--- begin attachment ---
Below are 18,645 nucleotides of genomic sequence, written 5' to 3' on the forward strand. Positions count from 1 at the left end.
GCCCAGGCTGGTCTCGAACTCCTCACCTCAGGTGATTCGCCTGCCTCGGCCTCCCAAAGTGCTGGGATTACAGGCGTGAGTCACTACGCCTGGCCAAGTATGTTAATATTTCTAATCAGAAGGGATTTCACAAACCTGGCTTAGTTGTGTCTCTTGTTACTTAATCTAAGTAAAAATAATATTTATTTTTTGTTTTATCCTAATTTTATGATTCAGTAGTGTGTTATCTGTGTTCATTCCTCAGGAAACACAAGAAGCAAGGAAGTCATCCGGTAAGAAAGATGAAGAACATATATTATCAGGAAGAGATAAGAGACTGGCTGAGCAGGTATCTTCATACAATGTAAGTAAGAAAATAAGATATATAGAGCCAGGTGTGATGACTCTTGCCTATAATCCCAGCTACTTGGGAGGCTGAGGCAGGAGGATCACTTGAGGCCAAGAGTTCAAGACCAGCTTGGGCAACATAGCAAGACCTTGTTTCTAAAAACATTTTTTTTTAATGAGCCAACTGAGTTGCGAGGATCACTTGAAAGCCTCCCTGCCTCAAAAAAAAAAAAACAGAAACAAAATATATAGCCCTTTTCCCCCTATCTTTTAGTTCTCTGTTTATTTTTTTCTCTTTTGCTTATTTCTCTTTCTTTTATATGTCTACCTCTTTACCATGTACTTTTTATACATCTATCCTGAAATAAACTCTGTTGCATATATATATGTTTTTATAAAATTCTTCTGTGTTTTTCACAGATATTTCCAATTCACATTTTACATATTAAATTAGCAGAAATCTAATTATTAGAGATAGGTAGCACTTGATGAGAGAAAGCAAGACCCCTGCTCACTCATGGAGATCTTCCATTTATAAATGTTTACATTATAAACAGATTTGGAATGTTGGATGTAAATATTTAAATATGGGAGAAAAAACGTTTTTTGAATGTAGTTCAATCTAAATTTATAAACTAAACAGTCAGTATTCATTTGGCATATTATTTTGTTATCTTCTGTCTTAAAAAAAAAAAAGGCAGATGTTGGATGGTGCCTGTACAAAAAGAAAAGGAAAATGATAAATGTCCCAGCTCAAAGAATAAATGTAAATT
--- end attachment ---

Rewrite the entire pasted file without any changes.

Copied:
Below are 18,645 nucleotides of genomic sequence, written 5' to 3' on the forward strand. Positions count from 1 at the left end.
GCCCAGGCTGGTCTCGAACTCCTCACCTCAGGTGATTCGCCTGCCTCGGCCTCCCAAAGTGCTGGGATTACAGGCGTGAGTCACTACGCCTGGCCAAGTATGTTAATATTTCTAATCAGAAGGGATTTCACAAACCTGGCTTAGTTGTGTCTCTTGTTACTTAATCTAAGTAAAAATAATATTTATTTTTTGTTTTATCCTAATTTTATGATTCAGTAGTGTGTTATCTGTGTTCATTCCTCAGGAAACACAAGAAGCAAGGAAGTCATCCGGTAAGAAAGATGAAGAACATATATTATCAGGAAGAGATAAGAGACTGGCTGAGCAGGTATCTTCATACAATGTAAGTAAGAAAATAAGATATATAGAGCCAGGTGTGATGACTCTTGCCTATAATCCCAGCTACTTGGGAGGCTGAGGCAGGAGGATCACTTGAGGCCAAGAGTTCAAGACCAGCTTGGGCAACATAGCAAGACCTTGTTTCTAAAAACATTTTTTTTTAATGAGCCAACTGAGTTGCGAGGATCACTTGAAAGCCTCCCTGCCTCAAAAAAAAAAAAACAGAAACAAAATATATAGCCCTTTTCCCCCTATCTTTTAGTTCTCTGTTTATTTTTTTCTCTTTTGCTTATTTCTCTTTCTTTTATATGTCTACCTCTTTACCATGTACTTTTTATACATCTATCCTGAAATAAACTCTGTTGCATATATATATGTTTTTATAAAATTCTTCTGTGTTTTTCACAGATATTTCCAATTCACATTTTACATATTAAATTAGCAGAAATCTAATTATTAGAGATAGGTAGCACTTGATGAGAGAAAGCAAGACCCCTGCTCACTCATGGAGATCTTCCATTTATAAATGTTTACATTATAAACAGATTTGGAATGTTGGATGTAAATATTTAAATATGGGAGAAAAAACGTTTTTTGAATGTAGTTCAATCTAAATTTATAAACTAAACAGTCAGTATTCATTTGGCATATTATTTTGTTATCTTCTGTCTTAAAAAAAAAAAAGGCAGATGTTGGATGGTGCCTGTACAAAAAGAAAAGGAAAATGATAAATGTCCCAGCTCAAAGAATAAATGTAAATT